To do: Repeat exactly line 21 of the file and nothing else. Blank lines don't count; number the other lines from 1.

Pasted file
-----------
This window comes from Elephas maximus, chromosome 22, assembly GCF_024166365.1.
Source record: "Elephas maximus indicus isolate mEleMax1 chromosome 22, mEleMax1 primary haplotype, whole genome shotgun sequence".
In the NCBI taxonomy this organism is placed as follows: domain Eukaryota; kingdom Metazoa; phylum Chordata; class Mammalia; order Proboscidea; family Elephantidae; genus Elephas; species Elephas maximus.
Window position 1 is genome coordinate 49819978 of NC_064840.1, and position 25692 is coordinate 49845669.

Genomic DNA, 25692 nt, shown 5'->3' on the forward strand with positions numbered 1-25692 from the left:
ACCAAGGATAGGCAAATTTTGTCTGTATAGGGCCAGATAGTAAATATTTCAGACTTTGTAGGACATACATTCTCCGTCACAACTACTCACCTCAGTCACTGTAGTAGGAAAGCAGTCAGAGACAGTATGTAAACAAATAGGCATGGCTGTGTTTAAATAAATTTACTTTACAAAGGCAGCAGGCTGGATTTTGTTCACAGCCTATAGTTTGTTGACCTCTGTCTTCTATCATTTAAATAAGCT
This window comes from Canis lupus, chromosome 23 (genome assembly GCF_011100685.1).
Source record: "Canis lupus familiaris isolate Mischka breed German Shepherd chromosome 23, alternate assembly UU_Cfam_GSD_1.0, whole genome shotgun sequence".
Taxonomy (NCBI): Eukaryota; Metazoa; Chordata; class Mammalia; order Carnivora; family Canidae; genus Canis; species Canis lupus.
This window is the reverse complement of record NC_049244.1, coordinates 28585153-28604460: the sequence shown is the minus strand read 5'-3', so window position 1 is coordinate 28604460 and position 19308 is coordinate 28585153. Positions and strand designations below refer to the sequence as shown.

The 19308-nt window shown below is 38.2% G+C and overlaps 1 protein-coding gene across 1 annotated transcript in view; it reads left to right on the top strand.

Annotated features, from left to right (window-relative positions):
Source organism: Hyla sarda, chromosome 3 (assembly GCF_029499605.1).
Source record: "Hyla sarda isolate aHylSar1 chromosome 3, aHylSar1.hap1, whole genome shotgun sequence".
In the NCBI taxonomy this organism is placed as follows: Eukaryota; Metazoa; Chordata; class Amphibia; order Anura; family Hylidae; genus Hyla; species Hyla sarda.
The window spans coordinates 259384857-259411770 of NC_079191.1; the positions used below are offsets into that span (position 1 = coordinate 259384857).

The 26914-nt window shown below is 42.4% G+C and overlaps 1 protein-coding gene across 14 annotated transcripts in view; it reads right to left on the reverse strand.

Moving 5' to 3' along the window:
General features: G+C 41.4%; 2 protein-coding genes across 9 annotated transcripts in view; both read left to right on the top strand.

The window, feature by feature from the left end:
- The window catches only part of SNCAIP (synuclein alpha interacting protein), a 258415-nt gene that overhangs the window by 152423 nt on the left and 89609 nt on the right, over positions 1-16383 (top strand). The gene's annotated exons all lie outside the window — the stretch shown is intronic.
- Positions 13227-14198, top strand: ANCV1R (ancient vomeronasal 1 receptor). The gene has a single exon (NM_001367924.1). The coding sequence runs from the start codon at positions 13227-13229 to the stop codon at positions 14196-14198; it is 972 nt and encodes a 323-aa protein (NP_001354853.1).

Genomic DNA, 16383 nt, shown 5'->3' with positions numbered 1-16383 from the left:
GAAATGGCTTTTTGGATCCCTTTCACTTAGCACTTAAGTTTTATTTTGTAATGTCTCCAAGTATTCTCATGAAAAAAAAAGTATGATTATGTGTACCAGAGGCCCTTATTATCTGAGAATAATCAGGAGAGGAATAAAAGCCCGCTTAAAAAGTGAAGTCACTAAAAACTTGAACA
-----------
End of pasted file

- The window catches only part of SNCAIP (synuclein alpha interacting protein), a 258415-nt gene that overhangs the window by 152423 nt on the left and 89609 nt on the right, over positions 1-16383 (top strand). The gene's annotated exons all lie outside the window — the stretch shown is intronic.